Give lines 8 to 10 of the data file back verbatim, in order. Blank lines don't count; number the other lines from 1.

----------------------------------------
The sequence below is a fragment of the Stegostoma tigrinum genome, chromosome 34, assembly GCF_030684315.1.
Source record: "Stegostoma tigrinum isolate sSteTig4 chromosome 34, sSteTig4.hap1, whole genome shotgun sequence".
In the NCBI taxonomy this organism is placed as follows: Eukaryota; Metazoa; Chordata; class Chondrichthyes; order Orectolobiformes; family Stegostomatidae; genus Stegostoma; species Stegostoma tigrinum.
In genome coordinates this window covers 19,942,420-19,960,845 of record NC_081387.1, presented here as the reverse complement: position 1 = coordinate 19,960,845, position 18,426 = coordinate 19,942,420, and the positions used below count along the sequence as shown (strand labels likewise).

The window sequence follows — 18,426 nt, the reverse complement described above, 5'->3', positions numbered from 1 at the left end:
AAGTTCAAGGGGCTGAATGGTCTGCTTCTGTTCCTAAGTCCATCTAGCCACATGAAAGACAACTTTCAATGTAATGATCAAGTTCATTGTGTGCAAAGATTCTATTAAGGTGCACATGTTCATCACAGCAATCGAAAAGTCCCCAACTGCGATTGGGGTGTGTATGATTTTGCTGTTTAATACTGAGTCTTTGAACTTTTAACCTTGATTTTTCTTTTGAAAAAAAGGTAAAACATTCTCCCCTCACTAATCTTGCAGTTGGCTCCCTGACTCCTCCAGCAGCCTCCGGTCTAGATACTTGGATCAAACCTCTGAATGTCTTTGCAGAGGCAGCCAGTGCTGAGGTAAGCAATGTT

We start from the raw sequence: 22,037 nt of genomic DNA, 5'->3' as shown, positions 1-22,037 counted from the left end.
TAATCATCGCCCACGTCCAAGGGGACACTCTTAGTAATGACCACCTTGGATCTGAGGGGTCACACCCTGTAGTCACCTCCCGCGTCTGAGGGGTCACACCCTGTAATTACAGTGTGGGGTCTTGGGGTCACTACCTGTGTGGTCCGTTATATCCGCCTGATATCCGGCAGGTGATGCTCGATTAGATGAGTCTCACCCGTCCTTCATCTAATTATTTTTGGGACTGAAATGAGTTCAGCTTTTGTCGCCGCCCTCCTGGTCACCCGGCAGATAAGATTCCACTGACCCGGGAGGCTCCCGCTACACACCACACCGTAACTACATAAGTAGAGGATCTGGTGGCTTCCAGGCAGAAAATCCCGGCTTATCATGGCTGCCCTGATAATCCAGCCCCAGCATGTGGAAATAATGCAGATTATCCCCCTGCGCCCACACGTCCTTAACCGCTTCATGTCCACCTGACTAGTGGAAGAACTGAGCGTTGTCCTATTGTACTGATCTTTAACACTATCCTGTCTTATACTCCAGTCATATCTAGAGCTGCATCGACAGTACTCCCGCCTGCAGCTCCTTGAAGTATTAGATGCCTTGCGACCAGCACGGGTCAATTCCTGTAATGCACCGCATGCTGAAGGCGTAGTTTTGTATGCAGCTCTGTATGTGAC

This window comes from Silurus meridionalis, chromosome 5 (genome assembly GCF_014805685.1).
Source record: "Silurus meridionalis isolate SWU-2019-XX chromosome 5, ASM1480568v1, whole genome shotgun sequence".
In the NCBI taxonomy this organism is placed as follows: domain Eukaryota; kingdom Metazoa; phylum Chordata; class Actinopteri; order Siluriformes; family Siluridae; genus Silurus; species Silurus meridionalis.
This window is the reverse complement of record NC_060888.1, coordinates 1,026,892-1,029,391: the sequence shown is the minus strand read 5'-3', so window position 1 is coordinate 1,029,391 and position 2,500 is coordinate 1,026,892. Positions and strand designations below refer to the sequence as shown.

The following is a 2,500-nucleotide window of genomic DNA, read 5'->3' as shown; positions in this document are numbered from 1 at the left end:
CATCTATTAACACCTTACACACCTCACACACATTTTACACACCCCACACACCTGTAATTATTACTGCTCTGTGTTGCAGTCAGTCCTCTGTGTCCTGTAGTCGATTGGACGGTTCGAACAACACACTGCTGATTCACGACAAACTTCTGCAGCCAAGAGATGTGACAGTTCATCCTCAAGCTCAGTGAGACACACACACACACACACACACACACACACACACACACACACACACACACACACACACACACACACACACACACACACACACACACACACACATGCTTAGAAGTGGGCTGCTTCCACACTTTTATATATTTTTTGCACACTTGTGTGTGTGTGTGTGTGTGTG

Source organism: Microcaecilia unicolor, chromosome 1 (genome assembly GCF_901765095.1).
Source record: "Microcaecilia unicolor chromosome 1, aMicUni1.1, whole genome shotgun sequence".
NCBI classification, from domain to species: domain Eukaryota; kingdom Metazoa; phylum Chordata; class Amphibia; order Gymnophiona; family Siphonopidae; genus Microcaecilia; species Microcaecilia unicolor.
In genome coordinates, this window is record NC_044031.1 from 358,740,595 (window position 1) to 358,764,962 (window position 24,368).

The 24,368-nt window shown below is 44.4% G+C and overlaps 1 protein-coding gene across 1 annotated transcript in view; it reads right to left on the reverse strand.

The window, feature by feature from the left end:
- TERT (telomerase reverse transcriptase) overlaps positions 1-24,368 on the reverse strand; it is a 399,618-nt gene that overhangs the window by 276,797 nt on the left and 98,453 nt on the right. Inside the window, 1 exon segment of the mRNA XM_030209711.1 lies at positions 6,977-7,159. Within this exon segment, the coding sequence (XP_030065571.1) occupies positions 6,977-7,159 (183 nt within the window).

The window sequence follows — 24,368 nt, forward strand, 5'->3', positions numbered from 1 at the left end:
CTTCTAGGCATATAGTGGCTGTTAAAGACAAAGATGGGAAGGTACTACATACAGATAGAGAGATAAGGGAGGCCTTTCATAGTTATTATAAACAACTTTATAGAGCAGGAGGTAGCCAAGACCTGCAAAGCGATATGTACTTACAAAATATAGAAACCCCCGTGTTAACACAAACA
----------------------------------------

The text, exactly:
TAATCATCGCCCACGTCCAAGGGGACACTCTTAGTAATGACCACCTTGGATCTGAGGGGTCACACCCTGTAGTCACCTCCCGCGTCTGAGGGGTCACACCCTGTAATTACAGTGTGGGGTCTTGGGGTCACTACCTGTGTGGTCCGTTATATCCGCCTGATATCCGGCAGGTGATGCTCGATTAGATGAGTCTCACCCGTCCTTCATCTAATTATTTTTGGGACTGAAATGAGTTCAGCTTTTGTCGCCGCCCTCCTGGTCACCCGGCAGATAAGATTCCACTGACCCGGGAGGCTCCCGCTACACACCACACCGTAACTACATAAGTAGAGGATCTGGTGGCTTCCAGGCAGAAAATCCCGGCTTATCATGGCTGCCCTGATAATCCAGCCCCAGCATGTGGAAATAATGCAGATTATCCCCCTGCGCCCACACGTCCTTAACCGCTTCATGTCCACCTGACTAGTGGAAGAACTGAGCGTTGTCCTATTGTACTGATCTTTAACACTATCCTGTCTTATACTCCAGTCATATCTAGAGCTGCATCGACAGTACTCCCGCCTGCAGCTCCTTGAAGTATTAGATGCCTTGCGACCAGCACGGGTCAATTCCTGTAATGCACCGCATGCTGAAGGCGTAGTTTTGTATGCAGCTCTGTATGTGAC

This window comes from Silurus meridionalis, chromosome 5 (genome assembly GCF_014805685.1).
Source record: "Silurus meridionalis isolate SWU-2019-XX chromosome 5, ASM1480568v1, whole genome shotgun sequence".